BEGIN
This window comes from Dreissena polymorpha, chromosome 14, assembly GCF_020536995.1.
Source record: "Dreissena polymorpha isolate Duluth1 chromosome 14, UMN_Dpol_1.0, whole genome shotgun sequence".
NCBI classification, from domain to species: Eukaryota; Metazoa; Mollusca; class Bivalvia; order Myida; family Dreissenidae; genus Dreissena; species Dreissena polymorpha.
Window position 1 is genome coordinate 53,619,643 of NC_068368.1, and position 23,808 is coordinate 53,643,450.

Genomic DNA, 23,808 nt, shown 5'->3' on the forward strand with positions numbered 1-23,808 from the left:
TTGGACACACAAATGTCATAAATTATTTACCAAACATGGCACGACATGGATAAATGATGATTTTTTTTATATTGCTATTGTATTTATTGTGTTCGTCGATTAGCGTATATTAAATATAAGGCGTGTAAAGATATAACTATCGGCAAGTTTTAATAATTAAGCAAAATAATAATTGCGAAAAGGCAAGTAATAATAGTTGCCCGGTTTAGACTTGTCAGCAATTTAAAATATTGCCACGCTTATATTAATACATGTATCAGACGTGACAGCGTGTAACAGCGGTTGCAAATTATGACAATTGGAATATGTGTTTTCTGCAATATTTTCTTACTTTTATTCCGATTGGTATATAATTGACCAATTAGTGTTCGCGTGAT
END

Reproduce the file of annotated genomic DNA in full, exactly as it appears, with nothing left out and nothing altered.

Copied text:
This window comes from Dreissena polymorpha, chromosome 14, assembly GCF_020536995.1.
Source record: "Dreissena polymorpha isolate Duluth1 chromosome 14, UMN_Dpol_1.0, whole genome shotgun sequence".
NCBI classification, from domain to species: Eukaryota; Metazoa; Mollusca; class Bivalvia; order Myida; family Dreissenidae; genus Dreissena; species Dreissena polymorpha.
Window position 1 is genome coordinate 53,619,643 of NC_068368.1, and position 23,808 is coordinate 53,643,450.

Genomic DNA, 23,808 nt, shown 5'->3' on the forward strand with positions numbered 1-23,808 from the left:
TTGGACACACAAATGTCATAAATTATTTACCAAACATGGCACGACATGGATAAATGATGATTTTTTTTATATTGCTATTGTATTTATTGTGTTCGTCGATTAGCGTATATTAAATATAAGGCGTGTAAAGATATAACTATCGGCAAGTTTTAATAATTAAGCAAAATAATAATTGCGAAAAGGCAAGTAATAATAGTTGCCCGGTTTAGACTTGTCAGCAATTTAAAATATTGCCACGCTTATATTAATACATGTATCAGACGTGACAGCGTGTAACAGCGGTTGCAAATTATGACAATTGGAATATGTGTTTTCTGCAATATTTTCTTACTTTTATTCCGATTGGTATATAATTGACCAATTAGTGTTCGCGTGAT